By Gregory Cerio
Updated July 22, 1996 12:00 PM

From hip-hop hitmaker to Hollywood hero

WILL SMITH LOOKS, WELL, wrong—and he knows it. Greeting a visitor at his trailer on the Culver City, Calif., set of his next film, a sci-fi action comedy called Men in Black, the rapper turned actor shifts his lanky 6’2″ frame self-consciously beneath his movie wardrobe—a tie, a white shirt and a boxy, dark wool suit that would do an undertaker proud. “Oh, man! This outfit is just not me,” says Smith, 27, who in his six years as the star of the NBC sitcom The Fresh Prince of Bel-Air helped make backward baseball caps, sports-team jerseys and baggy jeans the national uniform of Cool. “The last time I wore a suit and tie,” he says with a laugh, “was my eighth-grade graduation from Our Lady of Lourdes!”

He scans his attire, desperate to find a vestige of hipness. Then his face brightens. “Look!” he shouts, waving his sock-clad right foot in the air. “I’m wearing only one shoe! I’ve still got an edge!” A short while later there’s a knock on the trailer door, and a woman from the wardrobe department steps in. “Here’s your other shoe!” she says cheerfully. Smith takes the gleaming footwear—freshly cleaned of paint splatter, it turns out—and sets it on a table, grinning.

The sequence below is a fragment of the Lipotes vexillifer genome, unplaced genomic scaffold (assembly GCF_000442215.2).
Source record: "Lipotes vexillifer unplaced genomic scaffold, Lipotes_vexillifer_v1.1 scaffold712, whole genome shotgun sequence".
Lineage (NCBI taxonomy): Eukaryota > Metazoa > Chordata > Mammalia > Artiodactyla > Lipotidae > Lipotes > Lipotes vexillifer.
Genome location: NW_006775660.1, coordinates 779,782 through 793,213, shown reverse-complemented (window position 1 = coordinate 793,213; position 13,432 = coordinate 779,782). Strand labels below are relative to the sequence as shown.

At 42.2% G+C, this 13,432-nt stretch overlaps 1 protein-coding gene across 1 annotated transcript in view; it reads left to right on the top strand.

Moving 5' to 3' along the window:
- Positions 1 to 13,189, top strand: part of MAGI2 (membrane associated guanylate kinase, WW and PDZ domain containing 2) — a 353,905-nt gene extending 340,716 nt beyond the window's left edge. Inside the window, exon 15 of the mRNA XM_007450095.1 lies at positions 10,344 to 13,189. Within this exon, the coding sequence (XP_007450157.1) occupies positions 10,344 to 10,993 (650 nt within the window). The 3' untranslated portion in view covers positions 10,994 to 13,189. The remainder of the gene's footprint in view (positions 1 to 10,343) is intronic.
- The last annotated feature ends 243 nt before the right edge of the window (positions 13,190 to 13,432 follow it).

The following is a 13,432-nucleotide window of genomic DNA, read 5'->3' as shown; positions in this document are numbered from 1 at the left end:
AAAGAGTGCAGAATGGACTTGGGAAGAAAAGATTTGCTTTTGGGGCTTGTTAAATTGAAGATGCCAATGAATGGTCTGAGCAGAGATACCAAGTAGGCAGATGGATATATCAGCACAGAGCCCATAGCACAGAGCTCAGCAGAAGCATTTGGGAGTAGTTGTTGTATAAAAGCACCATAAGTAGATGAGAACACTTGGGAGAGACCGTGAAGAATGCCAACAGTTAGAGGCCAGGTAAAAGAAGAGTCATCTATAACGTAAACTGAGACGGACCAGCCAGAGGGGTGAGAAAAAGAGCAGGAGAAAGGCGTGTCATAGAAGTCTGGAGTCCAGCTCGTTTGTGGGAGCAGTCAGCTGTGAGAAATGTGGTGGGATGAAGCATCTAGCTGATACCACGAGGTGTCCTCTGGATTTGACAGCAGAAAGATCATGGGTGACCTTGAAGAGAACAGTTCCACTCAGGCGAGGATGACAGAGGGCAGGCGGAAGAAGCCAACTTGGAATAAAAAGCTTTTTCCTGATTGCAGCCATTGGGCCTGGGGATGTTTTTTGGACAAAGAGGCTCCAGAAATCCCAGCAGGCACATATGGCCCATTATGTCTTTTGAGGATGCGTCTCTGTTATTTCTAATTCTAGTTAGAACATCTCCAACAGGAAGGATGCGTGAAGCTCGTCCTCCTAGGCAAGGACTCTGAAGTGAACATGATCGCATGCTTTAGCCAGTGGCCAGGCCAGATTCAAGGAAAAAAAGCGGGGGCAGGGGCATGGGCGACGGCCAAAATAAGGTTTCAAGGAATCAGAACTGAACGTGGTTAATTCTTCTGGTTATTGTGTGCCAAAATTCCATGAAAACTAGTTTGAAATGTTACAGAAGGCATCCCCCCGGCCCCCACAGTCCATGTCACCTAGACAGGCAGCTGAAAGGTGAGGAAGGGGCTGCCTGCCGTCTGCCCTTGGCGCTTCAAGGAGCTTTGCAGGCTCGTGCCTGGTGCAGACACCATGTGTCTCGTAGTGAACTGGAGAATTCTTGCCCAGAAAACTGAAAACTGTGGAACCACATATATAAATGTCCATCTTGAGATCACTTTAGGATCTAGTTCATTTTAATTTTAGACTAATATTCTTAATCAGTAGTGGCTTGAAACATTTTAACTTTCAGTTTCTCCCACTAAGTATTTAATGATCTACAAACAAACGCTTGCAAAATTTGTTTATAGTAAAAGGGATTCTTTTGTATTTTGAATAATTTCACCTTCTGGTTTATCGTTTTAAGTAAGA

The shoe fits. And even if it does pinch his sense of style, Smith will wear it gladly. Loosely laced high-tops, shiny black wing tips or the combat boots he wears as alien-battling Marine Corps Capt. Steven Hiller in the blockbuster movie Independence Day—these are all glass slippers in the Cinderella story of Smith’s life. The successful jump from hip hop to sitcoms was, for Smith, only the beginning. In 1993’s Six Degrees of Separation he surprised critics with his gift for drama, and last year Smith displayed a talent even dearer to Hollywood moguls’ hearts, or what passes for them: He more than held his own with Martin Lawrence in Bad Boys, an action-comedy that made $140 million worldwide.

Now there’s Independence Day. With its intricate, hyperkinetic special effects, ensemble cast and sheer box office power—it earned a record $96 million in its first six days in release—the film might overwhelm a lesser actor. Instead, Smith’s hooting, cigar-chomping turn as a fighter pilot, roaring off to “kick E.T.’s ass,” is for many moviegoers the film’s most engaging performance. “Audiences identify with him—I’d see it in their eyes at test screenings,” says Day director Roland Emmerich. “He’s going to be huge.”

Smith’s ascendant star is but one of many major personal changes he has recently gone through. The pressures of work, he says, contributed to the painful breakup last year of his three-year marriage to Sheree Zampino, 28. Smith has also had the joyful—albeit sobering—experience of becoming a father; he and Zampino share custody of 3-year-old Will Smith III. “Being a dad changes everything,” he says.

In his case, he says, it has made him more settled and responsible—and helped him find love again. A few months back he discovered his long-sought soulmate in actress Jada Pinkett, 24, a former star of TV’s A Different World, who currently appears opposite Eddie Murphy in The Nutty Professor. Smith says it was his newfound maturity that helped persuade him to quit his still successful TV series this year. “My everyday life is now drastically different from that of the Fresh Prince,” he says. “It’s become increasingly difficult to find that guy inside me.”